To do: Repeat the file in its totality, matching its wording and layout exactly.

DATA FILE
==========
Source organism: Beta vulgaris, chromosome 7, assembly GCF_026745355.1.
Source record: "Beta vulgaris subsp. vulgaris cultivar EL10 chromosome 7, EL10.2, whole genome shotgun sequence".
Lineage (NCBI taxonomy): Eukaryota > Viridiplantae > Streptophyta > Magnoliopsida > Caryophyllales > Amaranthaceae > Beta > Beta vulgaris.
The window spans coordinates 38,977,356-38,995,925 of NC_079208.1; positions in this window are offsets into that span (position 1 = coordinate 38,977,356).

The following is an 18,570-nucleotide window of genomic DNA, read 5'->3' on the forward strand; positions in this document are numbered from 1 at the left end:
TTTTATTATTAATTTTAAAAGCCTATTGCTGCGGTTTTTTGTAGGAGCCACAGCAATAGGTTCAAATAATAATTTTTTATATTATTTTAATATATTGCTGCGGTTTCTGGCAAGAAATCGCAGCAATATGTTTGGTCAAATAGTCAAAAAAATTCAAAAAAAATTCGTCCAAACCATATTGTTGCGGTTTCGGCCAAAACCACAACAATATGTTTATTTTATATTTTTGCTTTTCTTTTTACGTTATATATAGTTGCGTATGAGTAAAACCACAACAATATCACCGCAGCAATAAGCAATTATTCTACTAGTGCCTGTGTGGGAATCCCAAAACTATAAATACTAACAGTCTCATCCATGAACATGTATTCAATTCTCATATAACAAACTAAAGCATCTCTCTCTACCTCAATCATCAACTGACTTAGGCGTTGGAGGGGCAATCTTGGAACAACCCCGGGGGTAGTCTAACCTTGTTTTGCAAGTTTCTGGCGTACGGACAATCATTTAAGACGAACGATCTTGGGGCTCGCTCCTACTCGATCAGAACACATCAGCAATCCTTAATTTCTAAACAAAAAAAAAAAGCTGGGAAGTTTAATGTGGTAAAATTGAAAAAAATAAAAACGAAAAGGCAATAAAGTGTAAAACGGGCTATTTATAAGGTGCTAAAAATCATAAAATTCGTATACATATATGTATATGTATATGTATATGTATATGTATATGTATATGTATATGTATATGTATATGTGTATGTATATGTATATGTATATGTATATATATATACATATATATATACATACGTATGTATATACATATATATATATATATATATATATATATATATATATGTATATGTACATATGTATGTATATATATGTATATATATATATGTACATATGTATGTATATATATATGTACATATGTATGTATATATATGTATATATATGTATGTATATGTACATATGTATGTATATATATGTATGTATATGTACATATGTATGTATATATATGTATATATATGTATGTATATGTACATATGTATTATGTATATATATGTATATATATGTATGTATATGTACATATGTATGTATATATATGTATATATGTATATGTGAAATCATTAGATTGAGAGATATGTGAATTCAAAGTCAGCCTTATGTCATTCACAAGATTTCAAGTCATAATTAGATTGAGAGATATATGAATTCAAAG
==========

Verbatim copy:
Source organism: Beta vulgaris, chromosome 7, assembly GCF_026745355.1.
Source record: "Beta vulgaris subsp. vulgaris cultivar EL10 chromosome 7, EL10.2, whole genome shotgun sequence".
Lineage (NCBI taxonomy): Eukaryota > Viridiplantae > Streptophyta > Magnoliopsida > Caryophyllales > Amaranthaceae > Beta > Beta vulgaris.
The window spans coordinates 38,977,356-38,995,925 of NC_079208.1; positions in this window are offsets into that span (position 1 = coordinate 38,977,356).

The following is an 18,570-nucleotide window of genomic DNA, read 5'->3' on the forward strand; positions in this document are numbered from 1 at the left end:
TTTTATTATTAATTTTAAAAGCCTATTGCTGCGGTTTTTTGTAGGAGCCACAGCAATAGGTTCAAATAATAATTTTTTATATTATTTTAATATATTGCTGCGGTTTCTGGCAAGAAATCGCAGCAATATGTTTGGTCAAATAGTCAAAAAAATTCAAAAAAAATTCGTCCAAACCATATTGTTGCGGTTTCGGCCAAAACCACAACAATATGTTTATTTTATATTTTTGCTTTTCTTTTTACGTTATATATAGTTGCGTATGAGTAAAACCACAACAATATCACCGCAGCAATAAGCAATTATTCTACTAGTGCCTGTGTGGGAATCCCAAAACTATAAATACTAACAGTCTCATCCATGAACATGTATTCAATTCTCATATAACAAACTAAAGCATCTCTCTCTACCTCAATCATCAACTGACTTAGGCGTTGGAGGGGCAATCTTGGAACAACCCCGGGGGTAGTCTAACCTTGTTTTGCAAGTTTCTGGCGTACGGACAATCATTTAAGACGAACGATCTTGGGGCTCGCTCCTACTCGATCAGAACACATCAGCAATCCTTAATTTCTAAACAAAAAAAAAAAGCTGGGAAGTTTAATGTGGTAAAATTGAAAAAAATAAAAACGAAAAGGCAATAAAGTGTAAAACGGGCTATTTATAAGGTGCTAAAAATCATAAAATTCGTATACATATATGTATATGTATATGTATATGTATATGTATATGTATATGTATATGTATATGTATATGTGTATGTATATGTATATGTATATGTATATATATATACATATATATATACATACGTATGTATATACATATATATATATATATATATATATATATATATATATGTATATGTACATATGTATGTATATATATGTATATATATATATGTACATATGTATGTATATATATATGTACATATGTATGTATATATATGTATATATATGTATGTATATGTACATATGTATGTATATATATGTATGTATATGTACATATGTATGTATATATATGTATATATATGTATGTATATGTACATATGTATTATGTATATATATGTATATATATGTATGTATATGTACATATGTATGTATATATATGTATATATGTATATGTGAAATCATTAGATTGAGAGATATGTGAATTCAAAGTCAGCCTTATGTCATTCACAAGATTTCAAGTCATAATTAGATTGAGAGATATATGAATTCAAAG